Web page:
*13*

To determine ifÂ the variances of two populations are equal, we can calculate the variance ratioÂ **Ïƒ ^{2}_{1} / Ïƒ^{2}_{2}**, whereÂ Ïƒ

^{2}

_{1}Â is the variance of population 1 andÂ Ïƒ

^{2}

_{2}Â is the variance of population 2.

To estimate the true population variance ratio, we typically take a simple random sample from each population and calculate the sample variance ratio,Â **s _{1}^{2}Â / s_{2}^{2}**, whereÂ s

_{1}

^{2}Â and s

_{2}

^{2}Â are the sample variances for sample 1 and sample 2, respectively.

This test assumes that bothÂ s_{1}^{2}Â and s_{2}^{2}Â are computed from independent samples of size n_{1} and n_{2}, both drawn from normally distributed populations.

The further this ratio is from one, the stronger the evidence for unequal population variances.Â

**The (1-Î±)100% confidence interval** for Ïƒ^{2}_{1} / Ïƒ^{2}_{2}Â is defined as:

(s_{1}^{2}Â / s_{2}^{2}) * F_{n1-1, n2-1, Î±/2Â Â }â‰¤Â Â Ïƒ^{2}_{1} / Ïƒ^{2}_{2}Â â‰¤Â (s_{1}^{2}Â / s_{2}^{2}) * F_{n2-1, n1-1,Â }_{Î±/2}

where F_{n2-1, n1-1, Î±/2Â }and F_{n1-1, n2-1,Â }_{Î±/2}_{Â }are the critical values from the F distribution for the chosen significance level Î±.

The following examples illustrate how to create a confidence interval forÂ Ïƒ^{2}_{1} / Ïƒ^{2}_{2}Â using three different methods:

- By hand
- Using Microsoft Excel
- Using the statistical software
*R*

For each of the following examples, we will use the following information:

**Î±**= 0.05**n**= 16_{1}**n**= 11_{2}**s**Â =28.2_{1}^{2}**s**= 19.3_{2}^{2}Â

**Creating a Confidence Interval By Hand**

To calculate a confidence interval forÂ **Ïƒ ^{2}_{1} / Ïƒ^{2}_{2}**Â by hand, weâ€™ll simply plug in the numbers we have into the confidence interval formula:

(s_{1}^{2}Â / s_{2}^{2}) * F_{n1-1, n2-1,Î±/2Â Â }â‰¤Â Â Ïƒ^{2}_{1} / Ïƒ^{2}_{2}Â â‰¤Â (s_{1}^{2}Â / s_{2}^{2}) * F_{n2-1, n1-1,Â }_{Î±/2}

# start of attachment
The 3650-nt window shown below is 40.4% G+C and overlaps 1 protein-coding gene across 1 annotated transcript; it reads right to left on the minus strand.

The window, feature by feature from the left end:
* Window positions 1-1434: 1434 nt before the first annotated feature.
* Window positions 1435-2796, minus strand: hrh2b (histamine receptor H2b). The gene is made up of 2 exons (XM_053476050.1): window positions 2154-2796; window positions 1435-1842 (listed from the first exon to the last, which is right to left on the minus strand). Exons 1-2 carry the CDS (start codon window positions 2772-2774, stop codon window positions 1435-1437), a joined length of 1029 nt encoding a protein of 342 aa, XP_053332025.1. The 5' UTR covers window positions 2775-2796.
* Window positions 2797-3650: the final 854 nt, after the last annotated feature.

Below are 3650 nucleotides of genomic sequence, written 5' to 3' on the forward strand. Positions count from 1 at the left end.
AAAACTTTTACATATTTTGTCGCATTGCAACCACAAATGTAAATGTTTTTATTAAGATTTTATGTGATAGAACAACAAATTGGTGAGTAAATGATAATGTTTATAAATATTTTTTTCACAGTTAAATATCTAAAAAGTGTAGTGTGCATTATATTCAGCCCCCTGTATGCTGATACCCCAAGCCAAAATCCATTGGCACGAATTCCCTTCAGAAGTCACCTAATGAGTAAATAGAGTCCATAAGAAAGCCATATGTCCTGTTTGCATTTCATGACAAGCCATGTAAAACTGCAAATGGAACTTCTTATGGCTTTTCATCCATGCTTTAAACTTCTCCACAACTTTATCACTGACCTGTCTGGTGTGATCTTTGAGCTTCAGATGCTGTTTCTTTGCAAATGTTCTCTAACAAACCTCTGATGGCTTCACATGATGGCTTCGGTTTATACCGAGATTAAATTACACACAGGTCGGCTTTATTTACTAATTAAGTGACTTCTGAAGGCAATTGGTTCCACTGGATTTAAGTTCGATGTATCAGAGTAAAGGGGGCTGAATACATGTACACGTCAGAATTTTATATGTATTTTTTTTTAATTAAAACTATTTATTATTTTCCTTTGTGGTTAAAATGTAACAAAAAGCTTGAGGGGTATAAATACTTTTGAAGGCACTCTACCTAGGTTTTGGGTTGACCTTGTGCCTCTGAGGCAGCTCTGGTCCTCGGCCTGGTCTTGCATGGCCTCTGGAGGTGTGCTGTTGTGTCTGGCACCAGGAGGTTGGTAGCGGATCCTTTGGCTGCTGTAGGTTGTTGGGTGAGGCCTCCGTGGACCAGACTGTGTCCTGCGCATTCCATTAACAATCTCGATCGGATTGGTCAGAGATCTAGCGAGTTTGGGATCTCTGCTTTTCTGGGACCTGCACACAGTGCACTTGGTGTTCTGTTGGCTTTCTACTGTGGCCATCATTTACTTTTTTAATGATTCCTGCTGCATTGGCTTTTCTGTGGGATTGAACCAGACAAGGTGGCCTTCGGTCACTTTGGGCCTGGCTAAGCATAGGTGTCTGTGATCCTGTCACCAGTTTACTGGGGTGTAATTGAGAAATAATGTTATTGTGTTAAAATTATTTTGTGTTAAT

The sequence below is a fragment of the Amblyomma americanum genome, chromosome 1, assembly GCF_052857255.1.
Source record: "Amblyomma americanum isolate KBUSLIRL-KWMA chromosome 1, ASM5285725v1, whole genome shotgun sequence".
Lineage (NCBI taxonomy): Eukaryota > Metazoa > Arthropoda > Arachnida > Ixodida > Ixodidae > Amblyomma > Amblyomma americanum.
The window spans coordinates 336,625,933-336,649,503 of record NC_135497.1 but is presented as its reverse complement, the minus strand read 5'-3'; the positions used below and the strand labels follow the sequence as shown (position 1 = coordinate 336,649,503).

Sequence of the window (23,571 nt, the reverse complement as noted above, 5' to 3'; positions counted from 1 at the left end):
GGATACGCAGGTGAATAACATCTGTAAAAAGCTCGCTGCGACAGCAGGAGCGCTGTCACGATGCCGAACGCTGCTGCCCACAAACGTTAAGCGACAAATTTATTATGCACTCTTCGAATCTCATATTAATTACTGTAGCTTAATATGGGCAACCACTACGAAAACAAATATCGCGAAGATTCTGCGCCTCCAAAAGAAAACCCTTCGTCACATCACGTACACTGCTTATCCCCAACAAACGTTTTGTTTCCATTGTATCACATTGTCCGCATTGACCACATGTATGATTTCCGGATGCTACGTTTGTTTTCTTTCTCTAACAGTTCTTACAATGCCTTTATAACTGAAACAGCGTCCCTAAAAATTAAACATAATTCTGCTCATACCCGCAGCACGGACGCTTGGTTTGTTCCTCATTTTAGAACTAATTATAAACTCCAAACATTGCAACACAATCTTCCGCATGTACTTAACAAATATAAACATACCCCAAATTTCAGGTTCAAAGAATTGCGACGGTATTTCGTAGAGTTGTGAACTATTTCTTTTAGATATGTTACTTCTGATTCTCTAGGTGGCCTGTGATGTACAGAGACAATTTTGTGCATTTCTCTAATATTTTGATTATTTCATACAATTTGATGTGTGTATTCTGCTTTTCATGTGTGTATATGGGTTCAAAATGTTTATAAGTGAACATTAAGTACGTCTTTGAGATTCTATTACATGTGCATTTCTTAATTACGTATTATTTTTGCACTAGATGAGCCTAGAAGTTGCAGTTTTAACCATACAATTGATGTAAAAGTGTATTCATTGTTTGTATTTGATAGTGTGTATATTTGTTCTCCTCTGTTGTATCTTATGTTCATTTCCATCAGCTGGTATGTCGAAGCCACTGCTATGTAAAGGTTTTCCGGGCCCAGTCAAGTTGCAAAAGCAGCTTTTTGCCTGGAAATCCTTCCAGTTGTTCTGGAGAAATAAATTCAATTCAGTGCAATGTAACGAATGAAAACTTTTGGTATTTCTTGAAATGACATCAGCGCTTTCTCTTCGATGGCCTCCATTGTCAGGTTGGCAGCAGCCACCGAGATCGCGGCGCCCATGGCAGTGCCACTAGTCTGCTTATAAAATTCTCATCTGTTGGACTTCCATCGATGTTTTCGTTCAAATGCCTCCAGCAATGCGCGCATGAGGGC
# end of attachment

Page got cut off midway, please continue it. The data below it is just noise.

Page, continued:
The only numbers weâ€™re missing are the critical values.Â Luckily, we can locate these critical values in the F distribution table:

F_{n2-1, n1-1, Î±/2Â Â }=Â F_{10, 15, 0.025Â Â }=Â **3.0602**

F_{n1-1, n2-1,Â }_{Î±/2Â Â }=Â 1/ F_{15, 10, 0.025} = 1 /Â 3.5217 =Â **0.2839**

*(Click to zoom in on the table)*

Now we can plug all of the numbers into the confidence interval formula:

(s_{1}^{2}Â / s_{2}^{2}) * F_{n1-1, n2-1,Î±/2Â Â }â‰¤Â Â Ïƒ^{2}_{1} / Ïƒ^{2}_{2}Â â‰¤Â (s_{1}^{2}Â / s_{2}^{2}) * F_{n2-1, n1-1,Â }_{Î±/2}

(28.2 / 19.3) * (0.2839)Â â‰¤Â Â Ïƒ^{2}_{1} / Ïƒ^{2}_{2}Â â‰¤Â (28.2 / 19.3) * (3.0602)

0.4148 â‰¤Â Â Ïƒ^{2}_{1} / Ïƒ^{2}_{2}Â â‰¤Â 4.4714

Thus, the 95% confidence interval for the ratio of the population variances isÂ **(0.4148, 4.4714)**.

**Creating a Confidence Interval Using Excel**

The following image shows how to calculate a 95% confidence interval for the ratio of population variances in Excel. The lower and upper bounds of the confidence interval are displayed in column E and the formula used to find the lower and upper bounds are displayed in column F:

Thus, the 95% confidence interval for the ratio of the population variances isÂ **(0.4148, 4.4714)**. This matches what we got when we calculated the confidence interval by hand.

**Creating a Confidence Interval Using R**

The following code illustrates how to calculate a 95% confidence interval for the ratio of population variances in R:

#define significance level, sample sizes, and sample variances alpha #define F critical values upper_crit #find confidence interval lower_bound #output confidence interval paste0("(", lower_bound, ", ", upper_bound, " )") #[1] "(0.414899337980266, 4.47137571035219 )"

Thus, the 95% confidence interval for the ratio of the population variances isÂ **(0.4148, 4.4714)**. This matches what we got when we calculated the confidence interval by hand.

**Additional Resources**

**How to Read the F-Distribution Table How to Find the F Critical Value in Excel**